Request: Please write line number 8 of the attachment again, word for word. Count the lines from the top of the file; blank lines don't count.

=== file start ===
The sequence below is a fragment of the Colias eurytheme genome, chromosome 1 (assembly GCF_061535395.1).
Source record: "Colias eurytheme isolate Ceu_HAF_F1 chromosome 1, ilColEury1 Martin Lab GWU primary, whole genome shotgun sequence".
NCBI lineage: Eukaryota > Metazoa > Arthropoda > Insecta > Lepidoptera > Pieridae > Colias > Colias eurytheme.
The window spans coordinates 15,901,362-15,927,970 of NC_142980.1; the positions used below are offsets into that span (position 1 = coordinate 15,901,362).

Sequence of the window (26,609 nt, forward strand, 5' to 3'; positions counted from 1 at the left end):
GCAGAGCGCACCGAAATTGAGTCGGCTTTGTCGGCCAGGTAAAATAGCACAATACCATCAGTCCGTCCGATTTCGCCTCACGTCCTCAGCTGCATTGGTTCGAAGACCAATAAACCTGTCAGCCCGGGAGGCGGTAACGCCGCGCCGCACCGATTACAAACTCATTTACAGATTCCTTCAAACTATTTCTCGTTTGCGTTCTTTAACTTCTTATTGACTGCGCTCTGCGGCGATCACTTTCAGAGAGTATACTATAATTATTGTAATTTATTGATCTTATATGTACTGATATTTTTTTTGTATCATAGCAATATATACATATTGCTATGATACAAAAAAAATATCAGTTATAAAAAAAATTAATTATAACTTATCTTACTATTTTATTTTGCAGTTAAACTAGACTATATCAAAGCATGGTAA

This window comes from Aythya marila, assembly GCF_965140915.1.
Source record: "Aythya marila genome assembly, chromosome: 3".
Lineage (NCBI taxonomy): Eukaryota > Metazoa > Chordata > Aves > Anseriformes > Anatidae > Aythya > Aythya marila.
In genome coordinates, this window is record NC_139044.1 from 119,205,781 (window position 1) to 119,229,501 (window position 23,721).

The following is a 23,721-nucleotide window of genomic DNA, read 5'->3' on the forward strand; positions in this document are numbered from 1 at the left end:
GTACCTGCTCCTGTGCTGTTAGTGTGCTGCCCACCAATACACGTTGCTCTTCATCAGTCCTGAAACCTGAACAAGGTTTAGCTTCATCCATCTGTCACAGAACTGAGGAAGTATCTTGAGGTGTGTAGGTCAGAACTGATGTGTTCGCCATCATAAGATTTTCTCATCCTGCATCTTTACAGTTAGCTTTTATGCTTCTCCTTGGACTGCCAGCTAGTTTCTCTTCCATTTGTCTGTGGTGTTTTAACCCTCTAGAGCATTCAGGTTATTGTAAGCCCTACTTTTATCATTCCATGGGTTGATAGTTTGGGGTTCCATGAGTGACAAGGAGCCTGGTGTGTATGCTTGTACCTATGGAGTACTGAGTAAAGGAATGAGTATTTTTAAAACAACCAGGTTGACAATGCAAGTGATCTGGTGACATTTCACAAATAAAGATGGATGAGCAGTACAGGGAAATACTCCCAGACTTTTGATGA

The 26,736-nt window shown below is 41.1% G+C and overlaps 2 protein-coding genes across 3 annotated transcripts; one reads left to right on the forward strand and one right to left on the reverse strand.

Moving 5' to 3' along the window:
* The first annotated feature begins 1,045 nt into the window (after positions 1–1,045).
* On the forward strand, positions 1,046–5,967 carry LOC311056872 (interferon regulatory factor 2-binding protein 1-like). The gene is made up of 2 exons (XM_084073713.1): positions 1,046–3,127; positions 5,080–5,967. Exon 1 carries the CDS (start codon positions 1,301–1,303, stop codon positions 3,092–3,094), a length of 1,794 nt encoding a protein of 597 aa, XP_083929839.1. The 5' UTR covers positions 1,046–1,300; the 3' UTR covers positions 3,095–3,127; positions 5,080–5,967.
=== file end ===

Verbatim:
Source record: "Aythya marila genome assembly, chromosome: 3".